"When we get hyper-focused on the work we're doing we lose sight of our personal lives, and the civic life around them. It's not healthy."
Bach seems very comfortable reminiscing about his low points at Xbox: the Red Ring of Death fiasco, the underwhelming launch of XNA, the time he tried to quit during the original Xbox’s development. But it’s that last experience that forms the core of his book, and he thinks he learned some things from struggling to lead Xbox from the top that even developers just entering the industry can learn from.
“One of the things I learned to do at Xbox was plan business trips way in advance, and just tell people that's what you're going to do, and if they don't like it, tough,” he says, referring to his decision many years ago to minimize how his work disrupted his home life by requiring all business trips to be booked nine months in advance. “Well, the average person can't do that. But the average person can absolutely control when they come into the office, when they leave the office, when they're able to separate their work life from their personal life. It's all just about scale.”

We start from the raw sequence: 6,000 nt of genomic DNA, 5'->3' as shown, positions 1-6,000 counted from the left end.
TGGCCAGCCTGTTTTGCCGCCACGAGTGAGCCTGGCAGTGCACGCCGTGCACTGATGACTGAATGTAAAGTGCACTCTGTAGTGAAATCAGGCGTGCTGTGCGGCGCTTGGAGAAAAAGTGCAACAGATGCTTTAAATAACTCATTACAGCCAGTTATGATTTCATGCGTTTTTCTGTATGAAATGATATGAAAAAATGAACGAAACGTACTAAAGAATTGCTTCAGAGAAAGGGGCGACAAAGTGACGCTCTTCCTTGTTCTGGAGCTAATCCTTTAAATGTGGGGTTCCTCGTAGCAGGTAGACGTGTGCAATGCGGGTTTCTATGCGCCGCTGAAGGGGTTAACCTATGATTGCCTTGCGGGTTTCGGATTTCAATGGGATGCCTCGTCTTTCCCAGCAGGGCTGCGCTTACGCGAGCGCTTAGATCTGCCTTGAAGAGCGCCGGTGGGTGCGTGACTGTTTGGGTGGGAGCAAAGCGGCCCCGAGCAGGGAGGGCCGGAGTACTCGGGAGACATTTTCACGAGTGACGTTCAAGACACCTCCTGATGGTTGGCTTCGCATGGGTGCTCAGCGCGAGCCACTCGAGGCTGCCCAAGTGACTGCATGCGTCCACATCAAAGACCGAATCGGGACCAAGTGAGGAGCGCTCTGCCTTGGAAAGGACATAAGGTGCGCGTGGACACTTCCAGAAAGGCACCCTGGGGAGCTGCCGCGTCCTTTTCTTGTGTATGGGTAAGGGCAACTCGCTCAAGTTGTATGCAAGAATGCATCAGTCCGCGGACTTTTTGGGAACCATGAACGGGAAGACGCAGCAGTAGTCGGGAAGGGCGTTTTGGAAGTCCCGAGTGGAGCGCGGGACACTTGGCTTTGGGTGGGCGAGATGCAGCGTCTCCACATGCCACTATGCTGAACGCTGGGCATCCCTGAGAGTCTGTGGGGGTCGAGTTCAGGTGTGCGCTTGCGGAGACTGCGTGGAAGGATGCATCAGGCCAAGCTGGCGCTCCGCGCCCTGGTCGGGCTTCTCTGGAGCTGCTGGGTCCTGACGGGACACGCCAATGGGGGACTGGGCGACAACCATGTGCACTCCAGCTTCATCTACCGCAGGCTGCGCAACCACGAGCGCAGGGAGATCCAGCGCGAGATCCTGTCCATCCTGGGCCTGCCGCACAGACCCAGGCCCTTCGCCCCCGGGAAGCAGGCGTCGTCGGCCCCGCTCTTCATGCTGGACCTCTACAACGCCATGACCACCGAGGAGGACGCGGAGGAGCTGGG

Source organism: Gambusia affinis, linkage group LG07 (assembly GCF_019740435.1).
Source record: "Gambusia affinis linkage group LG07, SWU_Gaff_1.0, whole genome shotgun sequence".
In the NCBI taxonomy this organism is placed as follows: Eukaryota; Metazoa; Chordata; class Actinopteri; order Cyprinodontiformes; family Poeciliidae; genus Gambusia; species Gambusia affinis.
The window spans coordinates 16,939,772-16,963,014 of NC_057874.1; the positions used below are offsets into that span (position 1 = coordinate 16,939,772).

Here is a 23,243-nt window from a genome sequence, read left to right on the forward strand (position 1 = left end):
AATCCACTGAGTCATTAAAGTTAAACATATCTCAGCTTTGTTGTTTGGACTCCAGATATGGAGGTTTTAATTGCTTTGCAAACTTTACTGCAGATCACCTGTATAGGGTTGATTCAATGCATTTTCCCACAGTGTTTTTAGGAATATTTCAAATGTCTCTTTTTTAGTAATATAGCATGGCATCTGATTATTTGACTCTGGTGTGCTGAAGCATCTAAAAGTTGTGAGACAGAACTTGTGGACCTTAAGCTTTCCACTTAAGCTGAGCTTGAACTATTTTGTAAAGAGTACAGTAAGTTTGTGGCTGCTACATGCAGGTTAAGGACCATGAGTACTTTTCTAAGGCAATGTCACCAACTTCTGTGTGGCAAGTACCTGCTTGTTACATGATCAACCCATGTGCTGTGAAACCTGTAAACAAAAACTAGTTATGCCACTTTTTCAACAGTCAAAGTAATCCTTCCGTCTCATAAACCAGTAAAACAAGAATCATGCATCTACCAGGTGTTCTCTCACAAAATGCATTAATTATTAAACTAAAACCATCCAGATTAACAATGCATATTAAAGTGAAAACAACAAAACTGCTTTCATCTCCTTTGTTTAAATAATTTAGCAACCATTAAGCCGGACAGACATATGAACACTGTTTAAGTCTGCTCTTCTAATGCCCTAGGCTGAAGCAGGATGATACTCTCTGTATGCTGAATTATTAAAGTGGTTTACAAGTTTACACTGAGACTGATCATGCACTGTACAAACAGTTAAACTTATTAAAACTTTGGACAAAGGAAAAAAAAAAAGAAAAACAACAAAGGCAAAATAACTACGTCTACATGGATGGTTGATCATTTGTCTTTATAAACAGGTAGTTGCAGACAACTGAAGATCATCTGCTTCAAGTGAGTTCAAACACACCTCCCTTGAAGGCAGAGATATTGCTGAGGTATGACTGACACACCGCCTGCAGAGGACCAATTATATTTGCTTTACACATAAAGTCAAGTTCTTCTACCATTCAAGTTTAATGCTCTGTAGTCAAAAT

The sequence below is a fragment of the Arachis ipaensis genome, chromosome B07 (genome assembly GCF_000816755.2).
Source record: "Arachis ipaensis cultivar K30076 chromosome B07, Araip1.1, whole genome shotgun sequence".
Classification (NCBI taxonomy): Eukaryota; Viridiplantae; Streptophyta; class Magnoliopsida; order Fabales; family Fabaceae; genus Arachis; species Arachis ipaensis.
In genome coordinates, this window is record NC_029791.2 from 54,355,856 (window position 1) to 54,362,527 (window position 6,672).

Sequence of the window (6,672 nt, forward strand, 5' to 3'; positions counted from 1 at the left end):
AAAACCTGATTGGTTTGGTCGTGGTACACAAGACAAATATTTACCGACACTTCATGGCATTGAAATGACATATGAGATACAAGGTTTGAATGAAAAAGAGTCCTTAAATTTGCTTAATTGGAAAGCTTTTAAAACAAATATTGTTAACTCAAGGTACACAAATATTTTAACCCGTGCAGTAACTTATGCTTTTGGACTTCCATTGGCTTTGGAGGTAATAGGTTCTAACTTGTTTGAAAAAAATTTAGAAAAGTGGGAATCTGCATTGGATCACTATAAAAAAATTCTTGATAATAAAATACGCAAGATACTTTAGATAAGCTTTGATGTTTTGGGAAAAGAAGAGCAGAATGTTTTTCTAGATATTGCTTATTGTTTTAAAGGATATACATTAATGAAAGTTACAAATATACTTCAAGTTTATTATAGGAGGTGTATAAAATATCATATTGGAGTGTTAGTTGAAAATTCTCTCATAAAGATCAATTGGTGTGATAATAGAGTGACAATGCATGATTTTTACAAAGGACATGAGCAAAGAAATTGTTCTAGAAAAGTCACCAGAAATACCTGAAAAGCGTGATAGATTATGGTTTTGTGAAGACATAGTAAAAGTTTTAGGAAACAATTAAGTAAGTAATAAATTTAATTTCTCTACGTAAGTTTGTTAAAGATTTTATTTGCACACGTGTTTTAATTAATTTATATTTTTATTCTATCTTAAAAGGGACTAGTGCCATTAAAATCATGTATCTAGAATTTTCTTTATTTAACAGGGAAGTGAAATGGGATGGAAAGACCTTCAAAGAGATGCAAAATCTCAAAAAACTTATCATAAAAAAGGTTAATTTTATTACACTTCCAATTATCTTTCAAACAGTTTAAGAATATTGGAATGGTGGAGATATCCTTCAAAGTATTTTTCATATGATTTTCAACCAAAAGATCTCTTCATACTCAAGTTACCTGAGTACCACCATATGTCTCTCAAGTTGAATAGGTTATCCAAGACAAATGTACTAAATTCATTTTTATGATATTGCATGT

I’m trying to be succinct because Bach is prone to speaking at length about work-life balance and the importance of devoting time to your family and your community alongside your game -- he wrote a whole book on the subject, after all, so it doesn’t bear much further mention here.
However, I do think it helps to round out one of Bach’s chief lessons learned from his time launching Xbox and the Xbox 360, all those years ago: that platforms come and go, and with them jobs to take and games to make. Focusing on your work is important, but it’s also important to step away and focus on having a full life, because at some point the project (or projects) that dominate your nights and weekends will be just a footnote in someone else's retrospective.
“Life's not just a block of code,” adds Bach. “Maybe that sounds awkward, but I saw it in myself and I see it in others: when we get hyper-focused on the work we're doing we lose sight of our personal lives, and the civic life around them. It's not healthy.”